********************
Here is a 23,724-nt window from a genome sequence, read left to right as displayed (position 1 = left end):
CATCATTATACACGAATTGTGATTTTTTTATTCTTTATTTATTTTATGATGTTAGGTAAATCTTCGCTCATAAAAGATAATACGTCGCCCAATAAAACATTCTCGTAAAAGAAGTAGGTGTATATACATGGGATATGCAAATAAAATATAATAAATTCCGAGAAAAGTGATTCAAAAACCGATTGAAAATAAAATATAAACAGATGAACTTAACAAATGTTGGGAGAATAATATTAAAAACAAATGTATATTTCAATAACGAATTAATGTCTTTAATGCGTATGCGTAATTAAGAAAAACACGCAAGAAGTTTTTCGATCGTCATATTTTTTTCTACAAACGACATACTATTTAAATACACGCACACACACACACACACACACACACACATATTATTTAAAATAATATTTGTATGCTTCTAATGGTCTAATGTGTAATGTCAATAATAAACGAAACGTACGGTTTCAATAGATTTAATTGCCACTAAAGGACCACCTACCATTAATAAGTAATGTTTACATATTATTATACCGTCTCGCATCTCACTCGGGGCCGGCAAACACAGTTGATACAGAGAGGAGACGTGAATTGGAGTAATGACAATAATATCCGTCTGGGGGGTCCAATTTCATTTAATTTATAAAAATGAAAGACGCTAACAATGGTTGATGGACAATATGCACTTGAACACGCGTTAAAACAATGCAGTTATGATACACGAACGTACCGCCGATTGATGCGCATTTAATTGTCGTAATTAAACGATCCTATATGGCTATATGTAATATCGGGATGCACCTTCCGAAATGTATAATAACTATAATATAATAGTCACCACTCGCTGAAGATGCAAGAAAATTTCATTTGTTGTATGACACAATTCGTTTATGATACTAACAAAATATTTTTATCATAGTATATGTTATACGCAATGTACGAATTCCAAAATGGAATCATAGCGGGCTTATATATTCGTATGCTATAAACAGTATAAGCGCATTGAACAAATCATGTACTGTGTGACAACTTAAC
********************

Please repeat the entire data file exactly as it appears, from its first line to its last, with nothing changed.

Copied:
Here is a 23,724-nt window from a genome sequence, read left to right as displayed (position 1 = left end):
CATCATTATACACGAATTGTGATTTTTTTATTCTTTATTTATTTTATGATGTTAGGTAAATCTTCGCTCATAAAAGATAATACGTCGCCCAATAAAACATTCTCGTAAAAGAAGTAGGTGTATATACATGGGATATGCAAATAAAATATAATAAATTCCGAGAAAAGTGATTCAAAAACCGATTGAAAATAAAATATAAACAGATGAACTTAACAAATGTTGGGAGAATAATATTAAAAACAAATGTATATTTCAATAACGAATTAATGTCTTTAATGCGTATGCGTAATTAAGAAAAACACGCAAGAAGTTTTTCGATCGTCATATTTTTTTCTACAAACGACATACTATTTAAATACACGCACACACACACACACACACACACACACATATTATTTAAAATAATATTTGTATGCTTCTAATGGTCTAATGTGTAATGTCAATAATAAACGAAACGTACGGTTTCAATAGATTTAATTGCCACTAAAGGACCACCTACCATTAATAAGTAATGTTTACATATTATTATACCGTCTCGCATCTCACTCGGGGCCGGCAAACACAGTTGATACAGAGAGGAGACGTGAATTGGAGTAATGACAATAATATCCGTCTGGGGGGTCCAATTTCATTTAATTTATAAAAATGAAAGACGCTAACAATGGTTGATGGACAATATGCACTTGAACACGCGTTAAAACAATGCAGTTATGATACACGAACGTACCGCCGATTGATGCGCATTTAATTGTCGTAATTAAACGATCCTATATGGCTATATGTAATATCGGGATGCACCTTCCGAAATGTATAATAACTATAATATAATAGTCACCACTCGCTGAAGATGCAAGAAAATTTCATTTGTTGTATGACACAATTCGTTTATGATACTAACAAAATATTTTTATCATAGTATATGTTATACGCAATGTACGAATTCCAAAATGGAATCATAGCGGGCTTATATATTCGTATGCTATAAACAGTATAAGCGCATTGAACAAATCATGTACTGTGTGACAACTTAAC